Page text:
Several of my lean years here at Slade, in the Red River Gorge area, were spent alone at special times like Christmas and New Year’s. A couple of times I broke up with my girlfriend to avoid buying non-affordable gifts. Yes, it was that lean. But this was my decision, to survive financially as an artist. I knew how to adjust to the simple requirements of living because I lived through the nineteen thirties (the Great Depression years) so I was mentally conditioned for such experiences.
During those lean times at Slade, Natural Bridge State Park became my home. The place and the people there became my crutch needed in times when the company of others was the mental balm for my sometimes lonely soul. The park changed and now a pandemic has created more changes. I feel unwelcome there and miss being able to have lunch with friends I worked with for years. My daughter Michelle’s move back home helped alleviate the lonely times.
As I enter the last stage of life, the reality of permanently losing friends tugs at my heart – one of the negative aspects of living past the average age of humans. Thankfully, the treat of younger friends have helped fill the void.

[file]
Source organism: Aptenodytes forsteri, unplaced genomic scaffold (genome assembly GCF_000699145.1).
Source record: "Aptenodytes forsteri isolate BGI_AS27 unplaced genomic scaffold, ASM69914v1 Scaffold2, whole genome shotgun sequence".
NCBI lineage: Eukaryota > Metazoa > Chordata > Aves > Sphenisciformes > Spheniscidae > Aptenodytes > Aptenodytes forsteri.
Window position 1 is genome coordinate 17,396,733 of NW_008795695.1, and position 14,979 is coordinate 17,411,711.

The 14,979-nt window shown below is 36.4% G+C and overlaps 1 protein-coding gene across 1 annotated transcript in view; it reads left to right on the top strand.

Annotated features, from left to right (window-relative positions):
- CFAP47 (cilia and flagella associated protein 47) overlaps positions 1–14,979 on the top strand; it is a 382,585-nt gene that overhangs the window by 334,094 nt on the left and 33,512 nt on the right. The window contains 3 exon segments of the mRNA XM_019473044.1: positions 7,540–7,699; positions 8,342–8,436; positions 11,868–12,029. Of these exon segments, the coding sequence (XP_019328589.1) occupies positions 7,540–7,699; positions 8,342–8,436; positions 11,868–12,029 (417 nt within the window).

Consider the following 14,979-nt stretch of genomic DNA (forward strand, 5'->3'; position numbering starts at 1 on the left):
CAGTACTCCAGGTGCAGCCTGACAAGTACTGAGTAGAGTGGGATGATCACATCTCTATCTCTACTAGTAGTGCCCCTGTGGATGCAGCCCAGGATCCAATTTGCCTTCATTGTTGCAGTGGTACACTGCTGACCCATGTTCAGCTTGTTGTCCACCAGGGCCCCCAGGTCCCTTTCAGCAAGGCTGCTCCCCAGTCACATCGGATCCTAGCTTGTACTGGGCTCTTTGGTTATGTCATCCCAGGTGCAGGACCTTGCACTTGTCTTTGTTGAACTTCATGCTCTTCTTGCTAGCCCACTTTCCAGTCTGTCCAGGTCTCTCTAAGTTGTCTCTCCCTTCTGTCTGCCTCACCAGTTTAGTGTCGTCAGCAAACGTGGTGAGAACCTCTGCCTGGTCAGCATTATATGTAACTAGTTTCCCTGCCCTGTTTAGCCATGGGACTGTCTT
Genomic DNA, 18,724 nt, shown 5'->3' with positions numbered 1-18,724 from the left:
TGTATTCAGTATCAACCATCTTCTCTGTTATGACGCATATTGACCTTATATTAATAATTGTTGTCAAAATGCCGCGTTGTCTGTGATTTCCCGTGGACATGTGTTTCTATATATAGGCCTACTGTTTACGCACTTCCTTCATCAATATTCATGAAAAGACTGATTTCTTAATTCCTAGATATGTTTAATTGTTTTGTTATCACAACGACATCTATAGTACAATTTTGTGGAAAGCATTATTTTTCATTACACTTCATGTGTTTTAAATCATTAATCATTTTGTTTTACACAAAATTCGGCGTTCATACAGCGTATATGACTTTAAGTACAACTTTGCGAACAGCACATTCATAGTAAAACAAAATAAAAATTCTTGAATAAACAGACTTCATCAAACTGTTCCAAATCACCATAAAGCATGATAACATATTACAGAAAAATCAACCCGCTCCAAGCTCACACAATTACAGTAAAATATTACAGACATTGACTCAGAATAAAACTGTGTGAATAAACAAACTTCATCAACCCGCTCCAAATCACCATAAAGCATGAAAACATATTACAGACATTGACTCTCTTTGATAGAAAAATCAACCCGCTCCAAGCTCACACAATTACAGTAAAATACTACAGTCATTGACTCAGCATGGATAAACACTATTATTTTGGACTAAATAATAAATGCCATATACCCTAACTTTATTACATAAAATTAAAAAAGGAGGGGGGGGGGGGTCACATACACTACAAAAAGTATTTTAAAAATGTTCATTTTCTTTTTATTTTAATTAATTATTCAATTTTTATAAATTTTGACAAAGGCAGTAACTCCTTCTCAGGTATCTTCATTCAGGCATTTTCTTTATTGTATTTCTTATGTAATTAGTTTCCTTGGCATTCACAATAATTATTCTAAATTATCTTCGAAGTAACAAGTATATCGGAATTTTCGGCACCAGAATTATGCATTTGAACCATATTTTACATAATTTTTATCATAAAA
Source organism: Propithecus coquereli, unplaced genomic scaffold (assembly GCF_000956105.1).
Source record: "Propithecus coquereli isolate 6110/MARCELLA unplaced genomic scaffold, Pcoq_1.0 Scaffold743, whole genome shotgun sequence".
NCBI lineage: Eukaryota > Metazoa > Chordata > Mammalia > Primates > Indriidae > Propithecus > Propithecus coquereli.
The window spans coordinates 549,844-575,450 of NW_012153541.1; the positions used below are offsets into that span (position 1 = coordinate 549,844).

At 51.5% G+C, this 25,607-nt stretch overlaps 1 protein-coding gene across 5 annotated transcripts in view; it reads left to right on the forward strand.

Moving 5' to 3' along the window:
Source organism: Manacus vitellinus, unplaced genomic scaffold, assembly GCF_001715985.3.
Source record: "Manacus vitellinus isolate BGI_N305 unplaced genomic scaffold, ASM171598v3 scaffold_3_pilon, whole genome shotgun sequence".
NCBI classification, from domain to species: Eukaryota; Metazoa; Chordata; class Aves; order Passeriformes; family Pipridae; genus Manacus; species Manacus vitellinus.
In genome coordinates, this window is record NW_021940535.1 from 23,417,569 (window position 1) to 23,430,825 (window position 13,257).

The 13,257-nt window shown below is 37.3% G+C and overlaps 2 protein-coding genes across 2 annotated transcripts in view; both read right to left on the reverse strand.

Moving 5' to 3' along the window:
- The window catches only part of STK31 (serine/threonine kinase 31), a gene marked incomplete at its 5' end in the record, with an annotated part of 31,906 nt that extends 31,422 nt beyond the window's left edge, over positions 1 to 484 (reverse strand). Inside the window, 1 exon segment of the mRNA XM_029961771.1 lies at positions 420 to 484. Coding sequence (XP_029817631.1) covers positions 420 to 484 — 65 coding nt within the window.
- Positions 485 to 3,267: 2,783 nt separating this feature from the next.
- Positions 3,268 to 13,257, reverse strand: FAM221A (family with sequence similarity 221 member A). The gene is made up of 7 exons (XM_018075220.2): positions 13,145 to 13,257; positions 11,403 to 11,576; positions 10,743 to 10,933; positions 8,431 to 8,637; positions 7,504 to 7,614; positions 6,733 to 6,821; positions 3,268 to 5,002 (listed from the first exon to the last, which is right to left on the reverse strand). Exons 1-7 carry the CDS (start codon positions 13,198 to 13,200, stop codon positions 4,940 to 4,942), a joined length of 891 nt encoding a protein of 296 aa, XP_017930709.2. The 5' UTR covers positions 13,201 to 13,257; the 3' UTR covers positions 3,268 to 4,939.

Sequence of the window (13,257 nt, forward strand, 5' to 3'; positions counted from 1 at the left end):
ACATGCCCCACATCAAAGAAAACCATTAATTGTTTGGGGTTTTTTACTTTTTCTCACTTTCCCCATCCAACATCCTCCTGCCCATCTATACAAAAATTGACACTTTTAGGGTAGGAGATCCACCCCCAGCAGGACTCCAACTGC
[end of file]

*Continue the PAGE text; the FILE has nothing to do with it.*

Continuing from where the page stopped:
One of my special times is the Winter Solstice, that time when the earth begins its journey onward to the other side of the sun. The Solstice is the beginning of a new year for me. A couple of times by the calendar (January 1st), and alone, I stepped outside and fired one round with my 12 gauge, yelled as if someone could hear me a mile away at Slade, went back inside and went to bed. So much for celebrating the calendar year – something about the passing of time I’d love to slow down.
The Solstice reminds me of my place on earth – a mere speck of a traveler in time. Celebrate that you’ve made it another year. Celebrate that you still have friends and family who cares. In disagreement and love, we travel together. My real family are those sharing the adventure. We join hearts and minds for special occasions and the reality of cosmic events contradicting the perpetuity of our beliefs.
Alan Cornette lives and paints in Kentucky. His most recent book, “The Red Mailbox,” is available on Amazon HERE.
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